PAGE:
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The Professor and the Madman: A Tale of Murder, Insanity, and the Making of the Oxford English Dictionary Paperback – July 5, 2005
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When the editors of the Oxford English Dictionary put out a call during the late 19th century pleading for "men of letters" to provide help with their mammoth undertaking, hundreds of responses came forth. Some helpers, like Dr. W.C. Minor, provided literally thousands of entries to the editors. But Minor, an American expatriate in England and a Civil War veteran, was actually a certified lunatic who turned in his dictionary entries from the Broadmoor Criminal Lunatic Asylum. Simon Winchester has produced a mesmerizing coda to the deeply troubled Minor's life, a life that in one sense began with the senseless murder of an innocent British brewery worker that the deluded Minor believed was an assassin sent by one of his numerous "enemies."
Winchester also paints a rich portrait of the OED's leading light, Professor James Murray, who spent more than 40 years of his life on a project he would not see completed in his lifetime. Winchester traces the origins of the drive to create a "Big Dictionary" down through Murray and far back into the past; the result is a fascinating compact history of the English language (albeit admittedly more interesting to linguistics enthusiasts than historians or true crime buffs). That Murray and Minor, whose lives took such wildly disparate turns yet were united in their fierce love of language, were able to view one another as peers and foster a warm friendship is just one of the delicately turned subplots of this compelling book. --Tjames Madison --This text refers to an out of print or unavailable edition of this title.
From Publishers Weekly
The Oxford English Dictionary used 1,827,306 quotations to help define its 414,825 words. Tens of thousands of those used in the first edition came from the erudite, moneyed American Civil War veteran Dr. W.C. Minor?all from a cell at the Broadmoor Criminal Lunatic Asylum. Vanity Fair contributor Winchester (River at the Center of the World) has told his story in an imaginative if somewhat superficial work of historical journalism. Sketching Minor's childhood as a missionary's son and his travails as a young field surgeon, Winchester speculates on what may have triggered the prodigious paranoia that led Minor to seek respite in England in 1871 and, once there, to kill an innocent man. Pronounced insane and confined at Broadmoor with his collection of rare books, Minor happened upon a call for OED volunteers in the early 1880s. Here on more solid ground, Winchester enthusiastically chronicles Minor's subsequent correspondence with editor Dr. J.A.H. Murray, who, as Winchester shows, understood that Minor's endless scavenging for the first or best uses of words became his saving raison d'etre, and looked out for the increasingly frail man's well-being. Winchester fills out the story with a well-researched mini-history of the OED, a wonderful demonstration of the lexicography of the word "art" and a sympathetic account of Victorian attitudes toward insanity. With his cheeky way with a tale ("It is a brave and foolhardy and desperate man who will perform an autopeotomy" he writes of Minor's self-mutilation), Winchester celebrates a gloomy life brightened by devotion to a quietly noble, nearly anonymous task. Photos not seen by PW. Agent, Peter Matson. BOMC selection.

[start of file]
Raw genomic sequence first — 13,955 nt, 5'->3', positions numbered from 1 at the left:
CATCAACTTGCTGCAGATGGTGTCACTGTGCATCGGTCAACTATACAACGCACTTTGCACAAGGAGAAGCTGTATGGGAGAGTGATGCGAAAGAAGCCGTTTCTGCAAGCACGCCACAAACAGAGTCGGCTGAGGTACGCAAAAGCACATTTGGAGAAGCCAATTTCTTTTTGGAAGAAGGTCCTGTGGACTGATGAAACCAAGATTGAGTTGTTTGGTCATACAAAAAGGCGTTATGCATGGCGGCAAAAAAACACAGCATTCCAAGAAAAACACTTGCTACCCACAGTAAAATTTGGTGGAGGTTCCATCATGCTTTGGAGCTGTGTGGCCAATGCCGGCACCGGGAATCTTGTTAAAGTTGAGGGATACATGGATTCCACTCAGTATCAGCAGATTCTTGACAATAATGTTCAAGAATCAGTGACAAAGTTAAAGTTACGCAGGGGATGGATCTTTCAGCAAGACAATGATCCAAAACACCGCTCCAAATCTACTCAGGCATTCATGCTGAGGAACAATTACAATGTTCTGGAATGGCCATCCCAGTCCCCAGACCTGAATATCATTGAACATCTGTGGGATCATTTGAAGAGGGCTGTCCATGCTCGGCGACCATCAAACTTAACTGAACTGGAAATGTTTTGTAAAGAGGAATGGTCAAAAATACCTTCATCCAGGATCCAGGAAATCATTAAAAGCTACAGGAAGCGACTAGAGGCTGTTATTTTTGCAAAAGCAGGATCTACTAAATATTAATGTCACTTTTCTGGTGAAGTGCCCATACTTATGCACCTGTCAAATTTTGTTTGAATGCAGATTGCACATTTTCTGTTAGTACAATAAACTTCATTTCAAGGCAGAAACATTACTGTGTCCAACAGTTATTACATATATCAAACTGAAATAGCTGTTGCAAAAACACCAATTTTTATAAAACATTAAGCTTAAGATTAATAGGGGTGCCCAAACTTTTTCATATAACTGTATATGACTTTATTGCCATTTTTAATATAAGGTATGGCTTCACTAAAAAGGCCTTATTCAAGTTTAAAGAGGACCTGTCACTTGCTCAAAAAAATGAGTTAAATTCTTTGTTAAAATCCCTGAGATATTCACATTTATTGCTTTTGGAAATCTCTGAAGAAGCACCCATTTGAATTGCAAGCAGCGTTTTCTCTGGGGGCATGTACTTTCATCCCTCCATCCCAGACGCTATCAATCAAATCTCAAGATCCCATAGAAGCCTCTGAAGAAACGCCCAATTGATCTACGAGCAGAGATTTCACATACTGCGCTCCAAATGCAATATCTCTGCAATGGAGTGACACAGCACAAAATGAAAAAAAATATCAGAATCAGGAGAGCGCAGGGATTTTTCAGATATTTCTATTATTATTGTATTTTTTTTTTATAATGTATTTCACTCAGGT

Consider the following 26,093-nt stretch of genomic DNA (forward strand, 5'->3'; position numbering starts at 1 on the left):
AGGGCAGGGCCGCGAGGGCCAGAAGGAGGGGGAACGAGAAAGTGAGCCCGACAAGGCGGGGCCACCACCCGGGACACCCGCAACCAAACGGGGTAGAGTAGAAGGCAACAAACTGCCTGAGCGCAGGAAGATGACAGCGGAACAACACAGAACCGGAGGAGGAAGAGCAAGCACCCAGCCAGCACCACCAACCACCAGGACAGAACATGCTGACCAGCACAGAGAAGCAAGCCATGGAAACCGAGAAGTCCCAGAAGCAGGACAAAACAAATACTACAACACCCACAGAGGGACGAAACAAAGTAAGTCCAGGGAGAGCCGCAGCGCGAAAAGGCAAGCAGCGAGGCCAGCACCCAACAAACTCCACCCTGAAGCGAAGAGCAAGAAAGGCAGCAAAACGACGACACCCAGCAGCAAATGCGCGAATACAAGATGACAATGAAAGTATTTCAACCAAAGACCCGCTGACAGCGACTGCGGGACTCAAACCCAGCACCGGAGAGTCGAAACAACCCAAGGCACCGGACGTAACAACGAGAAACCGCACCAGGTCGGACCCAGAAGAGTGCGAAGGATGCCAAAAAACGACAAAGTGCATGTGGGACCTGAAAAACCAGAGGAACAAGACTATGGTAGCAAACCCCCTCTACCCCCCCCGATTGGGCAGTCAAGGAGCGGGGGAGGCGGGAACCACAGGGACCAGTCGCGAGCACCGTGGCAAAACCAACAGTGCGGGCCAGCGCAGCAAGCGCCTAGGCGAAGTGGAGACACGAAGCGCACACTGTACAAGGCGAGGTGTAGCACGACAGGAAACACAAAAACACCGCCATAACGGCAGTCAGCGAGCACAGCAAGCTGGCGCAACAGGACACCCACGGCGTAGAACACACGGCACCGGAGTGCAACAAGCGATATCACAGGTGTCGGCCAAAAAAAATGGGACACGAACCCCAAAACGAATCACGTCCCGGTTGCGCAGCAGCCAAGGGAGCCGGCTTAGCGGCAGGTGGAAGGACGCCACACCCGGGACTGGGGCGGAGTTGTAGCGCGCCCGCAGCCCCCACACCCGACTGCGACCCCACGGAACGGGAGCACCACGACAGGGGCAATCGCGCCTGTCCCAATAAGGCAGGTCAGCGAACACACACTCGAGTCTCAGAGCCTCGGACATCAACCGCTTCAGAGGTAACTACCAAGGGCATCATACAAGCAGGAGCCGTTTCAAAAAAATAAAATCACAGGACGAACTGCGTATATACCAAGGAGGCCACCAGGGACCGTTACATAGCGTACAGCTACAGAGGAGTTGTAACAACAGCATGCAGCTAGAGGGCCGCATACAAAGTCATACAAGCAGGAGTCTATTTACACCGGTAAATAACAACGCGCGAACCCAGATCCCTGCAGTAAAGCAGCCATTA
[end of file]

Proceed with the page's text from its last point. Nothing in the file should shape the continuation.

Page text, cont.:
Copyright 1998 Reed Business Information, Inc. --This text refers to an out of print or unavailable edition of this title.
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